Ohio ag groups push livestock board
July 9, 2009
COSHOCTON, OH (DTN) – As Ohio lawmakers appear ready to approve a resolution that would allow a ballot measure to create a livestock standards board, the Ohio Farm Bureau is working to convince voters that they should have enough faith in the state’s livestock producers to back the measure.
While trying to wrap up its legislative session, the Ohio Legislature is finalizing language on a possible November ballot measure for voters to consider a 13-member board that would create statewide standards for the care of livestock. Resolutions have passed both chambers of the legislature, but there are some minor language issues to resolve. If the measure gets on the ballot, it would give agricultural groups the chance to make the case that potentially tighter controls proposed by the Humane Society of the United States are not needed.
By pushing for a statewide board to create standards for livestock and poultry practices, Ohio agriculture groups are taking pre-emptive steps to prevent a possible citizen referendum pushed by the Humane Society. Ohio farming interests are hoping to avoid referendum fights like those in Arizona and California, where farm groups spent millions on campaigns to defend their production practices only to get crushed at the ballot box.
Ohio livestock producers began pushing the standards board concept after meeting with HSUS President Wayne Pacelle last February. Pacelle told Ohio farm leaders his group wants provisions similar to California: a ban on sow gestation crates, a ban on poultry cages and a ban on veal crates. Pacelle also suggested HSUS could win a ballot initiative.
“Wayne basically said he has looked at polling data in Ohio and the mindset is not that much different than California,” said Brent Porteus, president of the Ohio Farm Bureau.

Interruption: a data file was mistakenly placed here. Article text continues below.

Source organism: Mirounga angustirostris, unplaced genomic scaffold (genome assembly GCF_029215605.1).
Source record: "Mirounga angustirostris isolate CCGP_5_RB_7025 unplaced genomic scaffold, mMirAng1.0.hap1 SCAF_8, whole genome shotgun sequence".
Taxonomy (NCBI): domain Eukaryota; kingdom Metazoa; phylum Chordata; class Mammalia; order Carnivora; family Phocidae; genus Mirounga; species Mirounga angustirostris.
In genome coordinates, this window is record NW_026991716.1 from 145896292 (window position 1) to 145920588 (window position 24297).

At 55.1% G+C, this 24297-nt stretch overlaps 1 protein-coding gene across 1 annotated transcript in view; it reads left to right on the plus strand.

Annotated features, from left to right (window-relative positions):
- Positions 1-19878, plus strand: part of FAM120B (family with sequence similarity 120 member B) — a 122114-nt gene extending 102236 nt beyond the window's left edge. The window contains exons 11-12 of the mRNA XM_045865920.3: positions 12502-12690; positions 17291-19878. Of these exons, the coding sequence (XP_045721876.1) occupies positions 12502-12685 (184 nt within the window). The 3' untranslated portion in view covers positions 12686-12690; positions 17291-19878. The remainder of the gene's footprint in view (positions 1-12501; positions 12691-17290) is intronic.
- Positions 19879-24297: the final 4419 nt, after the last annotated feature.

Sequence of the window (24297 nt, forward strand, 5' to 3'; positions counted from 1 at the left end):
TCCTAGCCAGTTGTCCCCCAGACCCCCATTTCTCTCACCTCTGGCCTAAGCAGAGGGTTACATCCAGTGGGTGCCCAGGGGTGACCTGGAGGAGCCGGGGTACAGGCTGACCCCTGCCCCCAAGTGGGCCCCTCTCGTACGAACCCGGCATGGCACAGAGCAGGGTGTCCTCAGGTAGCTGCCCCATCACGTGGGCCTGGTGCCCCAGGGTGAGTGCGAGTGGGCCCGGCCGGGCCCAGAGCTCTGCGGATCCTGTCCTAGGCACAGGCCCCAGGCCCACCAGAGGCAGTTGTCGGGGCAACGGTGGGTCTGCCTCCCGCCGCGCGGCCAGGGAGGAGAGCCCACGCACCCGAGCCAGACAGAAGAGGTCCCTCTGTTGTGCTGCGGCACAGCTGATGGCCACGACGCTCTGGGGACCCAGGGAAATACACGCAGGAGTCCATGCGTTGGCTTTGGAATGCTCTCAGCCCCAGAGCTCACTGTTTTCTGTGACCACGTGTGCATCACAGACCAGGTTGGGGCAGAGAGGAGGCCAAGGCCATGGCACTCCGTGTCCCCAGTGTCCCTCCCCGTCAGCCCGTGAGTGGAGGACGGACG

Ohio isn’t the only state working on such proactive measures. Michigan lawmakers have introduced legislation that would create statewide standards and an advisory council.
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Pacelle has criticized the Ohio effort, saying last week in an interview for the radio program AgriTalk that a standards board of 12 or 13 people shouldn’t set the rules for millions of people in Ohio.
“It’s clearly a blocking maneuver,” Pacelle told AgriTalk. “I really don’t think that it changes the equation at all. You have the same people kind of making decisions now in the realm of agriculture with no checks on intensive confinement and no reasonable humane transport or slaughter standards. You essentially have the same people controlling it. You could have minority representation of a local humane society which truly may have no familiarity with agriculture. Say what you want about HSUS but we have professional animal scientists, we have a good amount of experience with the agriculture issues.”
Pacelle added that his group is committed to stopping “intensive confinement of animals” and will continue to work in Ohio.
“Ohio is very much still top of mind for us despite this effort which I think was a really bad-faith effort by the Farm Bureau to kind of short-circuit discussions and thwart the initiatives.”
Pacelle has identified that Ohio’s population is effectively urban and most people are separated from farm production, Porteus said. The Ohio Farm Bureau is working more on an educational effort by creating the Center for Food and Animal Issues to better explain livestock practices to the public.
“We have to elevate this level of discussion,” Porteus said. “Our goal is to find a proactive way to meet that responsibility that looks out for consumer interest. This is about food safety, food affordability and consumer choice.”
Porteus operates a 250-cow beef-cattle operation south of Coshocton, OH, about 70 miles east of Columbus. He also grows corn, wheat, soybeans and hay. A long-time active member of agricultural policy issues in the state, Porteus acknowledges Pacelle may not back down even if a statewide standards board gets strong voter approval. Further, HSUS spent millions on its California campaign and suggested the group would be willing to spend as much as $10 million for an Ohio referendum.
“Pacelle is very good,” Porteus said. “He’s a formidable opponent. He is about as good a communicator as I’ve ever met.”